The Whole New Realm of AI Algorithmic Search With Machines Like Google and YouTube

[00:43:48] Christopher Jordan: Wow. Yeah. That is literally a whole new realm of AI algorithmic search to have it because, of course, who doesn’t ubiquitously have a Google account of some sort. If you’re watching any type of YouTube or anything like that, you’ve got a Google account. If you’re listening to podcasts on Google Play, I’m trying to remember is Google Music even still a thing? I think they dropped it.

[00:44:16] Jason Barnard (The Brand SERP Guy): No, I think it’s now been integrated into YouTube Music. 

[00:44:19] Christopher Jordan: Yeah, it has. You are correct. So even then, YouTube Music, anything like that, it will algorithmically know what you would be looking for on a Wednesday anyway.

[00:44:32] Jason Barnard (The Brand SERP Guy): And it’s looking to push that towards you.

[00:44:34] Christopher Jordan: Yeah.

YouTube’s Ability to Build Playlists Much in the Way That Spotify Does, Which It Did for the Songs of Jason’s Cartoon, Boowa and Kwala

[00:44:34] Jason Barnard (The Brand SERP Guy): Another interesting thing about YouTube, which I really enjoy, if that wasn’t big enough, we’ve got another biggie here, is that it builds playlists much in the way that Spotify does.

[00:44:47] Christopher Jordan: Yeah.

[00:44:47] Jason Barnard (The Brand SERP Guy): And for example, Boowa and Kwala, the music we did, we never created a playlist for it. Google did it or YouTube rather did it algorithmically. So, there is a whole playlist with all the songs. And all it needed to do was understand which songs went together for the specific artist and presumably also, which groups go together or which songs go together within a specific genre.

These Machines and Push Technologies Which Curate Content That They Understood the User Is Going to Be Interesting

[00:45:12] Jason Barnard (The Brand SERP Guy): So, you end up with this idea of these machines, be it YouTube, Google, Google Discover, Facebook, Twitter, LinkedIn, obviously LinkedIn is less and less appropriate to musicians but certainly good for podcasts, is that they are curating content, using machines to curate this content, bring it together and say, this is a list of songs, podcasts, whatever it might be that you, the user, we have understood is going to be interested in.

[00:45:40] Jason Barnard (The Brand SERP Guy): So, we’re looking at these push technologies. They’re pushing us towards their users. And what we need as artists, podcasters, musicians, or writers for that matter is to ensure that they’ve understood who we are, what kind of content we’re writing, what kind of content we’re creating, and who our audience is, which is the crux, who we are, what we do, who our audience is. And we need to communicate that to Google incredibly clearly on our own websites.

[00:46:11] Jason Barnard (The Brand SERP Guy): Because, just to finish this point with this whole round here, is you think, oh, there’s no point doing it on my website because my website doesn’t rank in Google, Google doesn’t think it’s important. Google is actively looking for the place where each and every group lives online. It’s actively trying to figure that out, and all you need to do is help it figure it out. Once you’ve done that, you can explain to Google who you are, what you do, and who your audience is. At which point, you have that opportunity to be included in Google Discover, to be included in YouTube playlists. And all of these other machines are going to be the same.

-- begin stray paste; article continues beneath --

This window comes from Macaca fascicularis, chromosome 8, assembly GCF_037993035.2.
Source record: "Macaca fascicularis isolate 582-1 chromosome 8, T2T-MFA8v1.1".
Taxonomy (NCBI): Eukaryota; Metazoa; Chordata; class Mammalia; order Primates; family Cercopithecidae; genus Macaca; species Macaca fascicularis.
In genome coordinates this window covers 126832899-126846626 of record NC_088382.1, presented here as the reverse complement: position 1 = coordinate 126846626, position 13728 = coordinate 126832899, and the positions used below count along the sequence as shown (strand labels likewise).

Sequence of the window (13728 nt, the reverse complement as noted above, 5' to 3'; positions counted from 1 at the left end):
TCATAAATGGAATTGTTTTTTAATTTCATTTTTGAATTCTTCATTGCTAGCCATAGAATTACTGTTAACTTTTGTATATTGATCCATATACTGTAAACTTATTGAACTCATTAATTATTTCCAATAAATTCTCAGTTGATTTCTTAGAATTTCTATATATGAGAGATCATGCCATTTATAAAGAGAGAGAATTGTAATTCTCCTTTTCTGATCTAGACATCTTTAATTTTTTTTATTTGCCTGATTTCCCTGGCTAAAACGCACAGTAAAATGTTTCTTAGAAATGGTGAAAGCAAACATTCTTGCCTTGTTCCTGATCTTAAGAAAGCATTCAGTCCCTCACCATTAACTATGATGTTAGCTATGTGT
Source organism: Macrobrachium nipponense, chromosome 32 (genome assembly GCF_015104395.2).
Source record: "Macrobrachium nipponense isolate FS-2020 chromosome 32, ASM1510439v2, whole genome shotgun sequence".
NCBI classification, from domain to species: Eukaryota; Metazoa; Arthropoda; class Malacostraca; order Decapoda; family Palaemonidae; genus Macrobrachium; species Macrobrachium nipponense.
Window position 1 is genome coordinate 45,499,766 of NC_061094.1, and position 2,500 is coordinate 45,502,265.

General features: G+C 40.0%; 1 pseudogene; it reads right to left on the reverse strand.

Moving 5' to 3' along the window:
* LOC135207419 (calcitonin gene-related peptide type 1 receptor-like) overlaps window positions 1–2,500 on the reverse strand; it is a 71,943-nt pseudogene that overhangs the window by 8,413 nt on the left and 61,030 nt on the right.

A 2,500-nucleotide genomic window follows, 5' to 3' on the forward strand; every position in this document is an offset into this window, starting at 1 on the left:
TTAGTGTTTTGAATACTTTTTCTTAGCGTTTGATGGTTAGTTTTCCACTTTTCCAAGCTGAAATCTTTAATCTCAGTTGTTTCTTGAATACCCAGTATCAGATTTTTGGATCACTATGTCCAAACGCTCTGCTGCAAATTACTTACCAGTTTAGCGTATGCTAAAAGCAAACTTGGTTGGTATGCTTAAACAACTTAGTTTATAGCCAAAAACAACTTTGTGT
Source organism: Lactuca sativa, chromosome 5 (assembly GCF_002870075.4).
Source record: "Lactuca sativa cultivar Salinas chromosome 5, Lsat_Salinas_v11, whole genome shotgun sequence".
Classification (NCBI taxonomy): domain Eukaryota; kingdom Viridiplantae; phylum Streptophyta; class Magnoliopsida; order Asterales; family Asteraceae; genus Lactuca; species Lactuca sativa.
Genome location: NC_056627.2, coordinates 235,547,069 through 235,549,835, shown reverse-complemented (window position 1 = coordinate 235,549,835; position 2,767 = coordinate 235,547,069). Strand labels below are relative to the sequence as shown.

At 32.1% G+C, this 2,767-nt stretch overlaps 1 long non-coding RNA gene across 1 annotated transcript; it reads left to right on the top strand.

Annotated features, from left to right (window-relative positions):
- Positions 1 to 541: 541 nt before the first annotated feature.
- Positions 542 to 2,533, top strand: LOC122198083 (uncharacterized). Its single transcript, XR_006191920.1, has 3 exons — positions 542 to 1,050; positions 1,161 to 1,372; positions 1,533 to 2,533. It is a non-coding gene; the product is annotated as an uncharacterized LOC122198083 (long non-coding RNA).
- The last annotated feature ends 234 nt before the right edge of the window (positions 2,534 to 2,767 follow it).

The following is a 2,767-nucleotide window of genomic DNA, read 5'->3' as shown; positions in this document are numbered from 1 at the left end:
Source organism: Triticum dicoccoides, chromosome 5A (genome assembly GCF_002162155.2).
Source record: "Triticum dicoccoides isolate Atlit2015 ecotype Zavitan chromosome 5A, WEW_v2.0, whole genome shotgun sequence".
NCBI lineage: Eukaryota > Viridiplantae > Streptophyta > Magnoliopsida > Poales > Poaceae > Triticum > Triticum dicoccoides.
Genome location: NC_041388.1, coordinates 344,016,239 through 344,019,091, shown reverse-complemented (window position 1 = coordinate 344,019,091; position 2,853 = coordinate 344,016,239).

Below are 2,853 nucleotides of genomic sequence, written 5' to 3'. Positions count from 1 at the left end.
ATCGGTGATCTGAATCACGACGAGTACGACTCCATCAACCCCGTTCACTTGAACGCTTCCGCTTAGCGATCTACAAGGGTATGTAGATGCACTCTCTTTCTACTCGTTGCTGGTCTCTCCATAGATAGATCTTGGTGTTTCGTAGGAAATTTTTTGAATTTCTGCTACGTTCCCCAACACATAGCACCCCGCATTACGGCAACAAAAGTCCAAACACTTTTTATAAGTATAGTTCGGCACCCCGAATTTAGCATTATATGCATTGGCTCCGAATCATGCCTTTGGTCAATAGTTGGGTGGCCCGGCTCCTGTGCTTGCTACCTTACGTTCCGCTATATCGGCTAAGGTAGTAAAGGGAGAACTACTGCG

Your Description Should Describe Who You Are, What You Do, and Who Your Audience Is and It Needs to Be Clear and Understandable by a Machine

[00:46:50] Christopher Jordan: Wow. Now, how much does that come down to, just to bring it back to the uber-nerd level real quick, how much does that come down to the description that you put into tools like Yoast SEO, things like that, that are the description of your website?

[00:47:12] Jason Barnard (The Brand SERP Guy): Well, Yoast SEO isn’t actually necessarily a good example, because Google doesn’t use the description that Yoast provides when you put it into Yoast. It doesn’t use it to rank and it doesn’t use it to understand. It uses it to double check it has understood the content of the page. So, your meta description, which is what you are talking about, in the Yoast is actually designed simply to confirm to the machine that it’s understood what’s in the page, because the machine is now reading the page.

[00:47:39] Christopher Jordan: Got you.

[00:47:39] Jason Barnard (The Brand SERP Guy): And writing on the fly a summary of your page. What does that mean? It means that if your description isn’t clear, if your description doesn’t make sense and it doesn’t describe who you are, what you do, and who your audience is, I keep saying it but it’s incredibly important, you’re dead in the water. Your description on your homepage of your group needs to be clear and it needs to be understandable by a machine.

An Example of Using the Semantic Triples, Subject-Verb-Object, in Constructing a Description That Makes Sense to a Machine